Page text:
2010 September 26
We said this in 2009, the first year for ArtPrize, and we’re saying it again in 2010. . . It is a crazy brilliant idea. We doff our collective hats once more to Rick DeVos, the Dick and Betsy DeVos Family Foundation, and the City of Grand Rapids for thinking big and thinking art at the same time.
Here is the grand design for the event:
- Turn a major metropolitan area (Grand Rapids, MI) into a gigantic art gallery for 19 days
- Invite artists from all over the world to bring their best
- Provide $449,000 in prizes for 10 winners with a top prize of $250,000
- Let the venues pick the artists
- Let the public in Grand Rapids pick the winners via text messaging and online voting
This year, 1,713 artists from 21 countries are showing their work in 192 venues between September 22 and October 10.
Like we said — crazy brilliant – and surprisingly under the art world’s radar. We asked a colleague recently why he thought this was so. His response, “If they can’t control it, they’re not interested in it.” Hmmm.
Some of these entries are mosaics and we have done our best in this space to bring you The Mosaics of ArtPrize. This is an admittedly unscientific and guaranteed to be incomplete guide. Please, go to the ArtPrize website and get lost in the photos, commentary and updates on the voting. Several of the mosaics below are in the Top 50 right now.
And, if you can, go to Grand Rapids and vote!
Our thanks to all of the artists who provided us with their information and photos. We wish you all the very best of luck.
Enjoy and don’t forget to click on the photos for a closer look — Nancie
Look Around You
Dome mirror pieces waste from local mirror manufacturer applied with PL mirror adhesive.
A larger than life mosaic side profile of two faces made from mirror pieces. Several local businesses were happy to find a use for their reject mirrors that would have normally been waste but instead (were) used in this piece. The faces are modeled from photographs I took of two friends. The best part of ArtPrize last year was seeing all the people in downtown Grand Rapids. This mosaic is meant to reflect that.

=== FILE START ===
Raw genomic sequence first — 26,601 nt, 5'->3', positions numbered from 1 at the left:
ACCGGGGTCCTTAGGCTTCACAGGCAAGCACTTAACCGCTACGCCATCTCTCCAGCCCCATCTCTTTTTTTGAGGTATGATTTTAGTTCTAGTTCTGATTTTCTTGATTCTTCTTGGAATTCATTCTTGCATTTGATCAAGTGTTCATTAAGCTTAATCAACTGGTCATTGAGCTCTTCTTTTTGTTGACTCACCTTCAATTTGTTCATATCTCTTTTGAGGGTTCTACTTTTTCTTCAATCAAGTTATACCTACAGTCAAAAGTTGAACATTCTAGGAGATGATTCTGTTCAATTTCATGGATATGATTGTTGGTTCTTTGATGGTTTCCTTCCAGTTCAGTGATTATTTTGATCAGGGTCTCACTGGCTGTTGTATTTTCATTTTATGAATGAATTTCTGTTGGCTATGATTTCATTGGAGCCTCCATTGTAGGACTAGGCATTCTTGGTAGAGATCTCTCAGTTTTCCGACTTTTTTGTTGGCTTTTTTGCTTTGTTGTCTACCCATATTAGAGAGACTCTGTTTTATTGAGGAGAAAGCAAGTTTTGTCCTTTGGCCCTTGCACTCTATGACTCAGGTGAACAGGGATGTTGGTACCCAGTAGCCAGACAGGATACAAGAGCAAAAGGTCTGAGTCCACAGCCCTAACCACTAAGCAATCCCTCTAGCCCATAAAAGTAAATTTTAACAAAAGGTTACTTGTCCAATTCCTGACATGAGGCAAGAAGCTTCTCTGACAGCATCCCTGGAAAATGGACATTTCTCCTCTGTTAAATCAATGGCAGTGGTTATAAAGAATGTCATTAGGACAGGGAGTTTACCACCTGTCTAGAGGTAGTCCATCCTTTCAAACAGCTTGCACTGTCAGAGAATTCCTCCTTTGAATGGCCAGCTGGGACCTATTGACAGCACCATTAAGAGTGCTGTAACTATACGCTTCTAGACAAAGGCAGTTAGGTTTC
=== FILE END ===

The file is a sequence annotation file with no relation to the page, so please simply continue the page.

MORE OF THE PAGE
Editor’s Note: The large greeting card in the back is not part of Mr. Blough’s work, but it does make for a striking installation. Bravo, ArtPrize.
Venue: The B.O.B (Big Old Building) 20 Monroe Ave. NW
Contact: Austin Blough
606 490 2003
|Adelita’s Misfortune, detail|
Adelita is a loggerhead sea turtle featured in the PBS documentary, “The Voyage of the Lonely Sea Turtle”. She was held in captivity for most of her life in a 10′ tank, before she was released into the wild with a tracking device. Researchers discovered that she swam 9,000 miles from Baja, Mexico to the coast of Japan. She swam for 368 days straight, without resting. Adelita proved that loggerheads actually do swim great distances to lay their clutches of eggs. Shortly after returning to the beach where she was born to lay her eggs, she was caught in a fishing net and drowned. Unfortunately, turtle deaths by fishing nets and long lines are an all too common fate. It is my intention to create a mosaic which juxtaposes Adelita against a coral reef; looming in the background is a net. I hope that people will come away from my mosaic with an appreciation for the beauty of marine life and a desire to protect it.
Venue: Gerald R. Ford Presidential Museum, 303 Pearl Street NW
Contact: Shonda Bottke
When I was a child, I would lie in my father’s garden, close my eyes, and imagine that I was spinning, as one, with the earth. This feeling of connection to the rhythm of nature and a sense of wonder at the complex, yet effortless, beauty of it all feeds my spirit and inspires my work.